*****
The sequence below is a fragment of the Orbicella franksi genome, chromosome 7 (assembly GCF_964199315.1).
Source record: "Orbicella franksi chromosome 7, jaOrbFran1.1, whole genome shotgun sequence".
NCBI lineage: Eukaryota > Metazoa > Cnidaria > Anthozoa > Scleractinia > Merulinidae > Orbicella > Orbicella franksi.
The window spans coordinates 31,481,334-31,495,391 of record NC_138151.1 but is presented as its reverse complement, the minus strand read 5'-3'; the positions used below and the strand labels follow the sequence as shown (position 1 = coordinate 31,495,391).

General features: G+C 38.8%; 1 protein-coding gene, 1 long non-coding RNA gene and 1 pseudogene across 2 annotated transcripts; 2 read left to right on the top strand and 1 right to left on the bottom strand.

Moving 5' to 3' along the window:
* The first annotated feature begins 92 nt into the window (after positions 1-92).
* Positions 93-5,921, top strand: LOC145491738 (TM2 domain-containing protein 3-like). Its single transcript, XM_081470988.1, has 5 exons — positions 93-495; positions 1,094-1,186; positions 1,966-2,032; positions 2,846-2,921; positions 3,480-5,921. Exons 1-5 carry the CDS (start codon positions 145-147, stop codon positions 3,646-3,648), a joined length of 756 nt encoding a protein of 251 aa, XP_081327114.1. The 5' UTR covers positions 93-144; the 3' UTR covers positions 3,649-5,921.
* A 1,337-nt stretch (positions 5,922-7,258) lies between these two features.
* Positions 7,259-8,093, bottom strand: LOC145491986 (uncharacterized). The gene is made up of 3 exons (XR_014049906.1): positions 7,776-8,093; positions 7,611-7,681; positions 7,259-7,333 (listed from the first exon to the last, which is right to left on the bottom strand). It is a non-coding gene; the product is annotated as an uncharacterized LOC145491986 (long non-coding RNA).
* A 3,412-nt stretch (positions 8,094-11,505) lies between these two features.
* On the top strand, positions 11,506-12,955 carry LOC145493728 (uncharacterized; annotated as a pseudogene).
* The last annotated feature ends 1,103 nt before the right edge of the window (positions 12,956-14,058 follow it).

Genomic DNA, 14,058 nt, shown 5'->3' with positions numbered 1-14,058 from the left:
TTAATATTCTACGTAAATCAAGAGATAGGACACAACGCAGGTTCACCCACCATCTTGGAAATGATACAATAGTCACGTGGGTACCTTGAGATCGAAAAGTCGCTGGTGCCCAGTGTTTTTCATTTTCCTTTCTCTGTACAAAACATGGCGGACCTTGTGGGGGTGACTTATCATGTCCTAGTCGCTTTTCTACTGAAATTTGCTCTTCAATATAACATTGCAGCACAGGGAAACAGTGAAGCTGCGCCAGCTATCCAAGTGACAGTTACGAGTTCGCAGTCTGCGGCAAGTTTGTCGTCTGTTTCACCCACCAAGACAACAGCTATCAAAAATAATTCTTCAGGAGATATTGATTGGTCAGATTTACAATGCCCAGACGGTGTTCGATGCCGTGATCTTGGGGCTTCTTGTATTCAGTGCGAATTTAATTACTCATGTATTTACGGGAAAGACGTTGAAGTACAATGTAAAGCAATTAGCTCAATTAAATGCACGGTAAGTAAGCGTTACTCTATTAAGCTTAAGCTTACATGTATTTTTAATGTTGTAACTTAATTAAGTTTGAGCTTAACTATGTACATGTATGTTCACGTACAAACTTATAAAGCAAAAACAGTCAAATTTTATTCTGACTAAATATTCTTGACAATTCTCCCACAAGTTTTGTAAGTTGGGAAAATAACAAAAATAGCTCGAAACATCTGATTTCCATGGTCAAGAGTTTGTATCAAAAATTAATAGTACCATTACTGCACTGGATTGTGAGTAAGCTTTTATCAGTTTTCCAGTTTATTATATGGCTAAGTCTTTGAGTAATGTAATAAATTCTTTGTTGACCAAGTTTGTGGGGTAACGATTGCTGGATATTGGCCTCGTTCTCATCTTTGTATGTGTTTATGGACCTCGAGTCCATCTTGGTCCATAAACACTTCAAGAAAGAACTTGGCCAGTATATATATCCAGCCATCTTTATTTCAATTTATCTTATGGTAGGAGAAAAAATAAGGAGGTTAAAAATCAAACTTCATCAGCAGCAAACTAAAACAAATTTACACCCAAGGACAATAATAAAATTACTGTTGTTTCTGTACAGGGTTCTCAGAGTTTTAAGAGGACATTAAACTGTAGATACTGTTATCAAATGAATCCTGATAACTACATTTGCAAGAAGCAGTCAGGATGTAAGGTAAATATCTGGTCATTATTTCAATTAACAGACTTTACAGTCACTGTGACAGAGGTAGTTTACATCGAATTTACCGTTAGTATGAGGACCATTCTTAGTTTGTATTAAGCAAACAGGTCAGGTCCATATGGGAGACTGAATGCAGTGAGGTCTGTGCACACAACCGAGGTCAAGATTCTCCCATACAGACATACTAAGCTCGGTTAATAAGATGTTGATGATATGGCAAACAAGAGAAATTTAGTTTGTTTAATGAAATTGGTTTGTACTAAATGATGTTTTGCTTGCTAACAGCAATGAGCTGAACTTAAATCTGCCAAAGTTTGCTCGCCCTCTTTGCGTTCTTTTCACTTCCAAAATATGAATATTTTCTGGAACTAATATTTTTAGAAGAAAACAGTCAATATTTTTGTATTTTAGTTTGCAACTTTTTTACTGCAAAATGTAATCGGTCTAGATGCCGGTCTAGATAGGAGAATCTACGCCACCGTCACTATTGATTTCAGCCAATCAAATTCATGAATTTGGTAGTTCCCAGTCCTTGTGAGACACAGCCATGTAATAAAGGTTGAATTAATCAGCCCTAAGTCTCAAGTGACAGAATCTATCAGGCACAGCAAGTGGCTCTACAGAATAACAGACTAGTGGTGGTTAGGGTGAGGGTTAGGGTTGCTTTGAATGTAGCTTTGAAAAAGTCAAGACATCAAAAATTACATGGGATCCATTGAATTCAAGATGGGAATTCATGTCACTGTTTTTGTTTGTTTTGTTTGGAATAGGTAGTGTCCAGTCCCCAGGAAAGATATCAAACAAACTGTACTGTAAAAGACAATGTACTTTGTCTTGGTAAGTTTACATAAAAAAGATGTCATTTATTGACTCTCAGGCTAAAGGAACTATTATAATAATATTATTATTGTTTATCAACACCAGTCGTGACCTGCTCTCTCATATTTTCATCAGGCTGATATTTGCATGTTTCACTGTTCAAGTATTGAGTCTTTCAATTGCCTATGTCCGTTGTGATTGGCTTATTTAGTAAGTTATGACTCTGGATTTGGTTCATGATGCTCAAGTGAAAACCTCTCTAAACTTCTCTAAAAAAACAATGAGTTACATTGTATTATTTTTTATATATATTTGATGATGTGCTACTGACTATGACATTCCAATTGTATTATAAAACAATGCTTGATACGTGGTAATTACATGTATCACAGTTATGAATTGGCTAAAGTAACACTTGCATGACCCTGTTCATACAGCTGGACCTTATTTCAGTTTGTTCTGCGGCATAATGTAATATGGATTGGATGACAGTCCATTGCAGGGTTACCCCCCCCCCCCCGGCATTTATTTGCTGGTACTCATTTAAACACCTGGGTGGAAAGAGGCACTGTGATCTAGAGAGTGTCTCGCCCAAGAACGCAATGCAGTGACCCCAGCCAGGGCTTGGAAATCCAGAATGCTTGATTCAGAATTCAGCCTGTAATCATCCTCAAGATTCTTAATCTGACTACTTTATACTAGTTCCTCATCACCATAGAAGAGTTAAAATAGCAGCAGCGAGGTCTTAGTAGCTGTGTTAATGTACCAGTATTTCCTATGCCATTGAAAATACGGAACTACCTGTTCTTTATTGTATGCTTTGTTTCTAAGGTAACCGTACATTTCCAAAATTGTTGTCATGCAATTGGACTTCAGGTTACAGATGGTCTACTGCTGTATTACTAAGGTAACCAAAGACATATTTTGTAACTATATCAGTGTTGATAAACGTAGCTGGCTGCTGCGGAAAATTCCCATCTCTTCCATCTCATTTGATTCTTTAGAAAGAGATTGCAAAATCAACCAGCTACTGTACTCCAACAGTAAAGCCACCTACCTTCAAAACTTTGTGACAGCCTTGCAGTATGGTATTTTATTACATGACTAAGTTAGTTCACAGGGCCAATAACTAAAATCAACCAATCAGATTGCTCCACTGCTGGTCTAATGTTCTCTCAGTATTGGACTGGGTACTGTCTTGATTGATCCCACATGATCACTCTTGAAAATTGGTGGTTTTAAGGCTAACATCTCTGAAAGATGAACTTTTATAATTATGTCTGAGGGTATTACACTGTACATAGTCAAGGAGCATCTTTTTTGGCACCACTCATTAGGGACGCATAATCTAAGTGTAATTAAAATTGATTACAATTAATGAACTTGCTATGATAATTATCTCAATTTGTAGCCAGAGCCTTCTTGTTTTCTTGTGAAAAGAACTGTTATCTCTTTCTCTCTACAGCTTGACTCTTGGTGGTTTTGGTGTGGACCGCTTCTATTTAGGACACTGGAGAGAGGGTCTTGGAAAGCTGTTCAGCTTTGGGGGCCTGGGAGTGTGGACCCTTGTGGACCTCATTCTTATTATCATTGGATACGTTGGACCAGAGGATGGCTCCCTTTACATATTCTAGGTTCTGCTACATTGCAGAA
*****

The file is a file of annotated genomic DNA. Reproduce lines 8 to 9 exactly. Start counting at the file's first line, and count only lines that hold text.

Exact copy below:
* Positions 93-5,921, top strand: LOC145491738 (TM2 domain-containing protein 3-like). Its single transcript, XM_081470988.1, has 5 exons — positions 93-495; positions 1,094-1,186; positions 1,966-2,032; positions 2,846-2,921; positions 3,480-5,921. Exons 1-5 carry the CDS (start codon positions 145-147, stop codon positions 3,646-3,648), a joined length of 756 nt encoding a protein of 251 aa, XP_081327114.1. The 5' UTR covers positions 93-144; the 3' UTR covers positions 3,649-5,921.
* A 1,337-nt stretch (positions 5,922-7,258) lies between these two features.